One of those audiences is folks who don’t have much of an SEO background.
You might not think that what we developed for this audience is relevant to SEO experts, but it very much is.
To protect users who may not have much experience with SEO, we build safeguards into some of the tools designed for more advanced users.
These “protections” can be very useful to SEO pros working on a Wix site as they can help you catch errors and work more efficiently.
Here are just a few examples you should be aware of when working on a Wix site:
Inside of the SEO Tools within the Wix dashboard is what we call the Redirect Manager.
There, you can set up either individual 301 redirects, group redirects when the path is the same, or bulk redirects via a CSV upload.
In all cases, Wix will catch any errors or redirect loops.
A few notes on redirects while we’re already on the topic. The max number of redirects a Wix site supports is 5,000 redirects. That should be more than enough, but if it’s not, let us know.
Also, you can only implement a 301 redirect when you have set up a custom domain. If you’re still using the free version of Wix (which does not utilize a custom domain), you won’t be able to implement a redirect.
Of course, redirecting to a different domain is a bit more complex. For this, you need to connect the external domains to your Wix site, and as a result, this is not done within the aforementioned Redirect Manager. The same applies to redirecting from your homepage; this must be done within your Wix site’s domain settings, not via the Redirect Manager.
As I mentioned above, you can set a group redirect when the path is the same, but that doesn’t mean we support full regex redirects (however, it is something that is already part of our future plans). In the meantime, the group redirects should cover a lot of similar use cases.
This is an important one that can save you time.
When you change the URL for certain page types, we automatically set up the 301 redirects. That means you don’t have to spend time executing the redirect yourself.
As you change the URL, a notice will appear saying that Wix will automatically redirect the old URL to the new one (here, you can opt out of the redirect if you prefer).
That applies to the main static pages within the Wix Editor and product, booking, event, and online program pages.
When adding custom structured data markup to a Wix page, we’ll show an error warning when the code is either not in JSON-LD format or doesn’t follow the correct syntax.
There are links to a structured data code generator and Google’s Rich Results Test right in the panel where you enter the markup.
At the same time, we often automate tasks or streamline them so that users can work more efficiently.
And that, of course, can save you – the SEO – a lot of time.
Some examples are:
There are a variety of page types that automatically get structured data added to them. Most notably, this includes product and course pages.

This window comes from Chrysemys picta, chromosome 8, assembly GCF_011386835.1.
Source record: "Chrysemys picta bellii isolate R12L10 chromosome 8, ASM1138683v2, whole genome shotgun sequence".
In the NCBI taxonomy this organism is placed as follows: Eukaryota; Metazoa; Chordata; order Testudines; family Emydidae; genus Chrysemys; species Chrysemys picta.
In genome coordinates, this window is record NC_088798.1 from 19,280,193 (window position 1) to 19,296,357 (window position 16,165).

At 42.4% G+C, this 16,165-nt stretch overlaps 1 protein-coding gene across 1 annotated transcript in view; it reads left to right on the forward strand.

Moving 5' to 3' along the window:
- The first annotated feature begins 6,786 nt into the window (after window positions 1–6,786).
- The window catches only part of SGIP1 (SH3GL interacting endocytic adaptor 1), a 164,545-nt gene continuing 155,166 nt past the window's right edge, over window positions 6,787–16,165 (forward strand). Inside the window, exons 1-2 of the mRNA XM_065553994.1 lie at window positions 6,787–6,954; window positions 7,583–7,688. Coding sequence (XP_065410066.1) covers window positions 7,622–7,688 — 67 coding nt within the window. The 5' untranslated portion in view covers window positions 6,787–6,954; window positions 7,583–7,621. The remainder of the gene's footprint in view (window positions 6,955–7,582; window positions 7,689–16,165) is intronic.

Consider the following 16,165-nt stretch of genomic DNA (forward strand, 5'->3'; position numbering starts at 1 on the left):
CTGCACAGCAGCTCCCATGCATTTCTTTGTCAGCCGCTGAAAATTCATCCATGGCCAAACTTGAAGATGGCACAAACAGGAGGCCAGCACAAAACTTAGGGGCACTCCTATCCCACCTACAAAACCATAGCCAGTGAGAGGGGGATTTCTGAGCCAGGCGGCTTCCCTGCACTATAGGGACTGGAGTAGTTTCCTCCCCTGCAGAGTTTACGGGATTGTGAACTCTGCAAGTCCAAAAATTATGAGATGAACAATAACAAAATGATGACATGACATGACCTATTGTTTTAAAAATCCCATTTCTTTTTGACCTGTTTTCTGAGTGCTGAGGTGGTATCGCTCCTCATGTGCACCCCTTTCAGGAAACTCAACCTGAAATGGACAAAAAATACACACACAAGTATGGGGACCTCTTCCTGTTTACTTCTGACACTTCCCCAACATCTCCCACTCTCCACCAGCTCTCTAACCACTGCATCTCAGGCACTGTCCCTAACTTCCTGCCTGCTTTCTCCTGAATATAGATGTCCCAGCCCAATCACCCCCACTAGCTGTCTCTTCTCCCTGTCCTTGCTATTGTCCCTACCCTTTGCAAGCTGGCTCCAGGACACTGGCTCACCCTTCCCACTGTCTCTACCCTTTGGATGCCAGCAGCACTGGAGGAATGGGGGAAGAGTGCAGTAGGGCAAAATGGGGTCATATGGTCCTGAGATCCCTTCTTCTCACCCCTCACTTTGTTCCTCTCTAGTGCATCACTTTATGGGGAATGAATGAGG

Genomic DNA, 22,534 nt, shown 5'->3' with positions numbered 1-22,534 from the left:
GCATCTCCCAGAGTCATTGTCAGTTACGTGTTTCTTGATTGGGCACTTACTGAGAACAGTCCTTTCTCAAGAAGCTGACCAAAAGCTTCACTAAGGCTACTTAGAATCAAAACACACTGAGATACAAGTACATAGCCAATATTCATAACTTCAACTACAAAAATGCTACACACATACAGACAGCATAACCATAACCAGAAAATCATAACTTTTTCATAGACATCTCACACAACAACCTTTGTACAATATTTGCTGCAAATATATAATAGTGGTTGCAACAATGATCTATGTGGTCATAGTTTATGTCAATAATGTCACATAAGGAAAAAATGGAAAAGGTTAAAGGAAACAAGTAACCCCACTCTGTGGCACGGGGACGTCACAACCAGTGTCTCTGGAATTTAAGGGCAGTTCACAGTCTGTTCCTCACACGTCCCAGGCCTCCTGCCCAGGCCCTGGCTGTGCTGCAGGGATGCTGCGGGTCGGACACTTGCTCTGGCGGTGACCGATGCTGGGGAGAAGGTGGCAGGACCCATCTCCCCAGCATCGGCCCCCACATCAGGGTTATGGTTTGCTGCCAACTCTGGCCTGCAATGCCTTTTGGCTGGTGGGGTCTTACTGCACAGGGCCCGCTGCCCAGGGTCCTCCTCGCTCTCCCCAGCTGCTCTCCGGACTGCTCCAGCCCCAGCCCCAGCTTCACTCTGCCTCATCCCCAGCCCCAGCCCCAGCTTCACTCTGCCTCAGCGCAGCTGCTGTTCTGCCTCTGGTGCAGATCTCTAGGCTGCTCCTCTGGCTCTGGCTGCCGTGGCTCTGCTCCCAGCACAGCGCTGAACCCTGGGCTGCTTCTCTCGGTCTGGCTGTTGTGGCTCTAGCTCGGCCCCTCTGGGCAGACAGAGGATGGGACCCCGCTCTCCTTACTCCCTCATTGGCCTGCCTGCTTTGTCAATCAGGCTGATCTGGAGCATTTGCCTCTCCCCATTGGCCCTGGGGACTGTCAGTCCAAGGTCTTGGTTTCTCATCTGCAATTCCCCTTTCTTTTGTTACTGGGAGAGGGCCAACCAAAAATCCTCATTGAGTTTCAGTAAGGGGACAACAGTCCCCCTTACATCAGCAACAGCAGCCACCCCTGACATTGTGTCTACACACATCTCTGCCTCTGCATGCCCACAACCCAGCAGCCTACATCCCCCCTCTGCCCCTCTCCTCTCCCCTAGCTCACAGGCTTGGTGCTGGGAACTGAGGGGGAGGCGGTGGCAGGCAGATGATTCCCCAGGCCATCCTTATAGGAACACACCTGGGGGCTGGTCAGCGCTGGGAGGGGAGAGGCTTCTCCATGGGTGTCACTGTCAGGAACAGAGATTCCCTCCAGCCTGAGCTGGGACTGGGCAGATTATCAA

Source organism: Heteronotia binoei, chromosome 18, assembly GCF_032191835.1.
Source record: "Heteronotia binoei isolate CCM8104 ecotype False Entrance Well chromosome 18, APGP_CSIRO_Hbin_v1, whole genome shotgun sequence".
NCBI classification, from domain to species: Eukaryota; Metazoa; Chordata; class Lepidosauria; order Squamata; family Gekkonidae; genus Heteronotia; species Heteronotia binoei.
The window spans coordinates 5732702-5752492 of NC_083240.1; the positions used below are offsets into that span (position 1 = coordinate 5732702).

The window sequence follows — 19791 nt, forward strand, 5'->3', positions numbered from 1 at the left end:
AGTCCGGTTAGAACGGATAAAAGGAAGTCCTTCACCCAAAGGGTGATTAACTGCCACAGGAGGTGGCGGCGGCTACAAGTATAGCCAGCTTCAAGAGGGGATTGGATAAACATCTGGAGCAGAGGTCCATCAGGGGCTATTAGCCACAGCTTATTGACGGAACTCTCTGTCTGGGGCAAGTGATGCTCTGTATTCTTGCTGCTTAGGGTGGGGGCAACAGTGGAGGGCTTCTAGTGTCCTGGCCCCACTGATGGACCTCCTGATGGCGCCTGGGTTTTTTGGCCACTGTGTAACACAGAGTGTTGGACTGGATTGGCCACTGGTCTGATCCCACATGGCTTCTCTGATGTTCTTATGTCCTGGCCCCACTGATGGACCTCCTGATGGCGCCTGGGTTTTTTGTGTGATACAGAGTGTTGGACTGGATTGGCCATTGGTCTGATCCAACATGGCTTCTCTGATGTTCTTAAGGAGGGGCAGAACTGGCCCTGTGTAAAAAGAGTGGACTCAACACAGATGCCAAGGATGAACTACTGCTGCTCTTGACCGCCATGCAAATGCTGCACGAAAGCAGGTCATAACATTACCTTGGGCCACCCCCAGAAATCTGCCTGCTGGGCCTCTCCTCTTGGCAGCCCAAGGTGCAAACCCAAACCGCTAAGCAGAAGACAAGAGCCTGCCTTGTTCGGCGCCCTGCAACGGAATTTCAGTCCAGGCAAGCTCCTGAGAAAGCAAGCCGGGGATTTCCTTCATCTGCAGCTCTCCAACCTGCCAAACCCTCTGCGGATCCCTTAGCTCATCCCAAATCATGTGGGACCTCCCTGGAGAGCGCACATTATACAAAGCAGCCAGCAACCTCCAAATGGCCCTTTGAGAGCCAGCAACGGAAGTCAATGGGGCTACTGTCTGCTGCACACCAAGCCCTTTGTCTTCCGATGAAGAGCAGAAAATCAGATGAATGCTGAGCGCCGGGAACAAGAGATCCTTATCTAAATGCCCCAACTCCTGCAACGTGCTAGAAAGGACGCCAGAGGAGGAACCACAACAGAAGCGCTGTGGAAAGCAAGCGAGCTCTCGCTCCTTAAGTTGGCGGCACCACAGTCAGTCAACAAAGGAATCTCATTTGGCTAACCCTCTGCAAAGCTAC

So, your clients are eligible for rich results right out of the box.
Knowing this could impact your list of priorities, as you could enhance the code we implement or add other markups to the page – but it wouldn’t be necessary for the sake of simply being eligible to appear as a rich result on the SERP.
Also, there are areas where you may not even realize that we automatically add structured data markup, with local business markup being the top example that comes to mind.
If your client’s homepage contains the business’s physical address, we automatically add the markup.
You could manually add a meta tag to verify a site and connect it to Google Search Console, but when working with a Wix site, I suggest you don’t.
Rather, via the initial SEO setup settings Wix presents when creating a new site, you can take advantage of our partnership with Google and connect to Search Console in a single click.
The upshot of doing so is that this partnership with Google also includes instant indexing of your homepage.
It seems that if Google is instantly crawling your homepage, there’s a good chance it will notice some of your other pages while it’s on your site.
You don’t need to worry about compressing images when working with a Wix client. We automatically compress them.
We do recommend you use JPEGs over PNGs since we compress images relative to their original size.
Similarly, you don’t need to set up WebP for your images; we automatically convert images to the format when the browser supports it.
Wix has a vast SEO team that works with the platform in various ways.
I thought it would be good for SEO pros to hear from people working on the SEO product at Wix and from SEO experts on the organic growth team who use Wix to draw in relevant traffic.
Here are some tips from the wider SEO team to give your Wix SEO skills greater breadth:
Nati Elimelech, Head of SEO, said: